Thursday, 26 November 2009

European report on 'The Impact of Social Computing on the EU Information Society and Economy' also mobile social media

The European Commission JRC (Joint Research Center), Institute for Prospective Technological Studies released last week at the EU Ministerial Conference on e-Government a comprehensive report on social and economic implications of Social Computing [aka Web2.0, social media].

'The Impact of Social Computing on the EU Information Society and Economy' (Eds.) Yves Punie, Wainer Lusoli, Clara Centeno, Gianluca Misuraca and David Broster. Authors: Kirsti Ala-Mutka, David Broster, Romina Cachia, Clara Centeno, Claudio Feijóo, Alexandra Haché, Stefano Kluzer, Sven Lindmark, Wainer Lusoli, Gianluca Misuraca, Corina Pascu, Yves Punie and José A. Valverde.

For anyone interested in social media and the impact it has on both society and economy, this is a very worthwhile report.

This wide report covers different thematic areas. In addition to a cross-cutting analysis across areas in Ch1: Key findings, Future Prospects and Policy Implications

It contains thematic analysis:
Ch2: The adoption and Use of Social Computing
Ch3: Social Computing from a Business Perspective
Ch4: Social Computing and the Mobile Ecosystem
Ch5: Social Computing and Identity
Ch6: Social Computing and Learning
Ch7: Social Computing and Social Inclusion
Ch8: Social Computing and Health
Ch9: Social Computing and Governance

In Part II: On defining Social Computing, its Scope and Significance, you have a chapter (chapter 4) which is completely dedicated to mobile social computing and which offers some great tables and analysis. You might want to click on the image to enlarge the picture, it gives an overview of the techno-economic activities in the mobile content and applications ecosystem. So just taken out two quotes from the report:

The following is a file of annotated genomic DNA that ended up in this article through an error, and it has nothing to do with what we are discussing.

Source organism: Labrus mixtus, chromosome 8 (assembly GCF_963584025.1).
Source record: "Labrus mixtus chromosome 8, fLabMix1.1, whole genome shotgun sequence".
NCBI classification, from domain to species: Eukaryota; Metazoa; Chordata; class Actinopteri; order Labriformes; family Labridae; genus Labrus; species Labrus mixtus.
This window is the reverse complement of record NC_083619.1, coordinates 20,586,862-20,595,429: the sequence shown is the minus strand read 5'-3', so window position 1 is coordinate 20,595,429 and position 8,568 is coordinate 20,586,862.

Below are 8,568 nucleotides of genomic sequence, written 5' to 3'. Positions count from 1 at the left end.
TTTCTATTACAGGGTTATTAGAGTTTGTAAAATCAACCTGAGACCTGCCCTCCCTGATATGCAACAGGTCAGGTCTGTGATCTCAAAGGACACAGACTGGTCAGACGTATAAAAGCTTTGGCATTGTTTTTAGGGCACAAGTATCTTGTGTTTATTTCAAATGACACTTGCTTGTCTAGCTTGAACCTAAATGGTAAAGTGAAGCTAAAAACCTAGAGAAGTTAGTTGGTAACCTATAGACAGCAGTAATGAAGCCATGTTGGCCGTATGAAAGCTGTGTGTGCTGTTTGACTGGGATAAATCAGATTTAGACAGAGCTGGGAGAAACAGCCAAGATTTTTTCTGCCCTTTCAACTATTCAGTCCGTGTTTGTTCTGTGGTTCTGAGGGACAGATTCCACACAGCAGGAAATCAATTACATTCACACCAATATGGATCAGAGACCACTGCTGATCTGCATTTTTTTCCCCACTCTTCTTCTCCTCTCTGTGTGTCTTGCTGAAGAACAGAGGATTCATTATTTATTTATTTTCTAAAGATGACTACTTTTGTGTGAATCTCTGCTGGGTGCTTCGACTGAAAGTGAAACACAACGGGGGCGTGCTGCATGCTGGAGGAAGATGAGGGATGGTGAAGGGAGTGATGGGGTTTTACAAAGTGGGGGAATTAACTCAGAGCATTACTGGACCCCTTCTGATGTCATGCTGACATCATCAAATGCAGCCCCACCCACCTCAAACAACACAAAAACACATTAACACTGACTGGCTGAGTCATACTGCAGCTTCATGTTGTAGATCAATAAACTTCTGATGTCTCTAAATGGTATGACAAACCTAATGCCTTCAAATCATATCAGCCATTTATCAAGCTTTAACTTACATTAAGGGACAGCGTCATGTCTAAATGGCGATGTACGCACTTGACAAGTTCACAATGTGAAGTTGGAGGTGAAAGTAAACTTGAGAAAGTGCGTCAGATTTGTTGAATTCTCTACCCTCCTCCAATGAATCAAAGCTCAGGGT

"Learning from users (user-driven innovation) is the response increasingly adopted both by the new mobile industry and by new public policies (e.g., by providing wide access to “living labs”). At the same time, it could also be argued that users are still not empowered enough in the mobile
domain. Currently, users are not in control (or even aware) of the information that players cross the mobile value chain have about them and how this could be used."
With a relevant quote to low resource areas: "it must not be forgotten that the base conditions for the success of any mobile advanced service are the availability and affordability of mobile broadband connections and the availability, affordability and usability of mobile devices. In particular, these conditions have an inclusive angle for those people who are under served by market priorities."

From their website: "The rapid growth of web 2.0, or social computing, allows users to play an influential role in the way commercial and public products and services are shaped. The report "The impact of Social Computing on the EU Information Society and Economy", published today by the JRC Institute for Prospective Technological Studies (IPTS), finds that in 2008, 41% of EU Internet users were engaged in social computing activities through Social Networking Sites (SNS), blogs, photo and video sharing, online multi-player games and collaborative platforms for content creation and sharing. This percentage rises to 64% if users aged under 24 only are considered.

The report shows that social computing goes beyond individual networking and entertainment, as it empowers tens of millions of Europeans to support their work, health, learning and citizenship in innovative ways.